Sunday, June 16, 2013 | 2 a.m.
For the past 12 years, Nevada voters have always had a bigger electoral fish to fry than their representatives in the House.
The Silver State has weathered the political near-death of Senate Majority Leader Harry Reid, the vicious battle between Shelley Berkley and Sen. Dean Heller, and a few turns as a swing state in presidential elections.
But in 2014, Nevada’s highest elections are its House races, and among them, experts are predicting a knock-down, drag-out fight in only the 3rd Congressional District.
Nevada has changed dramatically since the last time the ballot was arranged in this way. In 2002, CD3 was new, born of the post-2000 census redistricting. Nevada was President George W. Bush territory — a Republican stronghold that elected a full slate of Republicans to higher office (including Rep. Jon Porter to the newly formed CD3). And in 2002, Nevada didn’t have the sort of national clout that would later come with Reid’s ascent to majority leader.
Now, the national spotlight promises to be turned squarely on Nevada’s southernmost congressional district because the stakes aren’t just whether Rep. Joe Heck or his likely Democratic challenger, Erin Bilbray-Kohn, will prevail.
In 2014, the emerging central question in Washington is whether control of the House will flip, and with fewer races in play than past years, every seat counts.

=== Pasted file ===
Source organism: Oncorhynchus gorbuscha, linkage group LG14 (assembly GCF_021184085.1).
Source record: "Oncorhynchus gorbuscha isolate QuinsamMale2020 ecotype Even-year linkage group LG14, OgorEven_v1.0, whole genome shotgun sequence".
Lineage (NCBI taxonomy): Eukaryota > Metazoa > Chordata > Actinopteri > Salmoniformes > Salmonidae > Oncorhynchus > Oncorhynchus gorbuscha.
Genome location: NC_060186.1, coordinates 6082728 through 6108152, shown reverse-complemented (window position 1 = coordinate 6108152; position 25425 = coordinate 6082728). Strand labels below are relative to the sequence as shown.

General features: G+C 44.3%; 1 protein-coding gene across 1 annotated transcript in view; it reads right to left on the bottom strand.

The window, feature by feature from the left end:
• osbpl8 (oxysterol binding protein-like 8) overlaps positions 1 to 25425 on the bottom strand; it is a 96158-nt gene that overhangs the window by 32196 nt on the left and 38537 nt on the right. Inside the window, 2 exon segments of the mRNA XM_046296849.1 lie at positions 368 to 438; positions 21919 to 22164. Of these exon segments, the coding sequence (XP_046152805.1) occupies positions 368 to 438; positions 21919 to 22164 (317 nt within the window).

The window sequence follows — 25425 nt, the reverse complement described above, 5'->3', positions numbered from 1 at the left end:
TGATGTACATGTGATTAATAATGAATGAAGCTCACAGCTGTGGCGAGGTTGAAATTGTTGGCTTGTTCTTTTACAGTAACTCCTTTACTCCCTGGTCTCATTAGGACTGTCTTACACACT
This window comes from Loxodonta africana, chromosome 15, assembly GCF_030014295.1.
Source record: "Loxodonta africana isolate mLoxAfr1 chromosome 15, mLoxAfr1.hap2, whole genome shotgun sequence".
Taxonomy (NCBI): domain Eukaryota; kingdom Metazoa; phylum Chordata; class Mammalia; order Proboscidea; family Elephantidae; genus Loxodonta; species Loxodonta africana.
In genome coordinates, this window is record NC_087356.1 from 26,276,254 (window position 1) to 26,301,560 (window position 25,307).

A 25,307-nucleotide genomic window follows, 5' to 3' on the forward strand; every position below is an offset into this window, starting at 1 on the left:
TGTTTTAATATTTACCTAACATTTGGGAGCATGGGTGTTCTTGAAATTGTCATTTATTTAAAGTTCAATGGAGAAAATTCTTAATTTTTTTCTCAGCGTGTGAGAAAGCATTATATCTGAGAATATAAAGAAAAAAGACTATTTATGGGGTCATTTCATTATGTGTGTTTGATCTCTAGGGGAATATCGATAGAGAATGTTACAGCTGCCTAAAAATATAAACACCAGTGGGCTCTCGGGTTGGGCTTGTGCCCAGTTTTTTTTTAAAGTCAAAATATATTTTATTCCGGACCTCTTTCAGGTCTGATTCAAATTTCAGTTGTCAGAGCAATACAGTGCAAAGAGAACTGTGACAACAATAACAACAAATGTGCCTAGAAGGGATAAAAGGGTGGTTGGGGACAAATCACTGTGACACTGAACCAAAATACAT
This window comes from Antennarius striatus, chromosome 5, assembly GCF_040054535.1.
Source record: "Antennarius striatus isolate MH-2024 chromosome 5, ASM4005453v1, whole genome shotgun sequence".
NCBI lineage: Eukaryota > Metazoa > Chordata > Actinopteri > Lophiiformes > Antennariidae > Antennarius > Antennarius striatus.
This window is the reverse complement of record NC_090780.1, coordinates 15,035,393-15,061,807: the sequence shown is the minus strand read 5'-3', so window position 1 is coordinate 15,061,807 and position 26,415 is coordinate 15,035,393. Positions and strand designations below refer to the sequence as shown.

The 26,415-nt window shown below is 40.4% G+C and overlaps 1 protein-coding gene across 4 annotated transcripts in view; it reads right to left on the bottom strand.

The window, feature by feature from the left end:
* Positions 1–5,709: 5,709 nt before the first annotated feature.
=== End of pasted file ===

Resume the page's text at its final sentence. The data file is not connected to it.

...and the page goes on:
“We know we are going to be facing potentially difficult races,” National Republican Campaign Committee Chairman Greg Walden said in an interview last month. “And it is a much smaller playing field than it was.”
In 2014, independent experts such as the Rothenberg Political Report estimate that as few as 45 House seats will be in play. That’s about half the roster of seats that were considered up for grabs at a similar point in the 2012 electoral cycle.
However, the real magic number for both parties is 17: If Democrats can flip control of that many House seats, they would take the majority.
With fewer districts comes more national attention to each that is in play, especially in an off-presidential year. That means money. Surrogates. And the biggest turnout machine the party can muster.
In Nevada, turnout machines lately favor Democrats. After a sorry showing in 2002, Reid spent the next several years rebuilding the party, and those efforts paid off in 2008, 2010 and 2012 victories in top-of-the-ticket races. In that time, Nevada has gone from being considered a swing state to a leans-Democratic state.
But CD3 has always been difficult to tie to any statewide pattern or trend.
“Reid has attempted to win CD3 for a number of years. It’s one where he has consistently not been able to pull the right levers,” said Eric Herzik, a UNR political science professor.
In electoral cycles past, however, CD3 has never been Democrats’ top priority.
For their part, national Republicans say Heck will withstand any onslaught of campaigning against him. Heck is the Nevada delegation’s top fundraiser thus far and, with two and a half years of experience, the Nevada delegation’s senior House member.
In fact, Republicans are so confident in Heck’s race that they see a campaign against 4th Congressional District Rep. Steven Horsford, a Democrat, as a potential battleground, as well.
But with no candidates ready to challenge — Walden would only say “we’re talking” to unidentified prospects — observers rank CD4 as safely Democratic territory.
“CD3 is going to be the focus,” Herzik said. “The Republicans don’t have a natural candidate.”